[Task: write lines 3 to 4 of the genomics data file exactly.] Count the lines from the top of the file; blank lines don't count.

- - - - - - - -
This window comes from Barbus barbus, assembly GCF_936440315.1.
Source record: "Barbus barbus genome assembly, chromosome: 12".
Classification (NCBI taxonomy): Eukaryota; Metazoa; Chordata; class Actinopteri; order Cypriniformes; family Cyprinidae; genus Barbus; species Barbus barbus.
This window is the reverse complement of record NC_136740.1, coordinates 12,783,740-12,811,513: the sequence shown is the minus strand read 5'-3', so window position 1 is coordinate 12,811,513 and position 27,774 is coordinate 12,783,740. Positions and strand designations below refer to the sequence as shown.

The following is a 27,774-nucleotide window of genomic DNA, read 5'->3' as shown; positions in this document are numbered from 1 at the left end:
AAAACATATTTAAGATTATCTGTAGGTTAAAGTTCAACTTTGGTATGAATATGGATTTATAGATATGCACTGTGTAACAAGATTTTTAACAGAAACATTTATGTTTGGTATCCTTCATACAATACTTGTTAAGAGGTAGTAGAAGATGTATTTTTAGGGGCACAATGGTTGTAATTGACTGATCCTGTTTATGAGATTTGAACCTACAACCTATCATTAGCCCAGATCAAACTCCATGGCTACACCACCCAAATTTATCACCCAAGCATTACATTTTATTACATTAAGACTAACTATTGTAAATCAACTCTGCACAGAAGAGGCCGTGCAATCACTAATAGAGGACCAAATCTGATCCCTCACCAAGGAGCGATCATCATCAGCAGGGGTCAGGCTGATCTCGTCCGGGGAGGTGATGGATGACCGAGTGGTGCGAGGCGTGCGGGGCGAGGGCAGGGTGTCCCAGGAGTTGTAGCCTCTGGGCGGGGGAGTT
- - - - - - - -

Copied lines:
Classification (NCBI taxonomy): Eukaryota; Metazoa; Chordata; class Actinopteri; order Cypriniformes; family Cyprinidae; genus Barbus; species Barbus barbus.
This window is the reverse complement of record NC_136740.1, coordinates 12,783,740-12,811,513: the sequence shown is the minus strand read 5'-3', so window position 1 is coordinate 12,811,513 and position 27,774 is coordinate 12,783,740. Positions and strand designations below refer to the sequence as shown.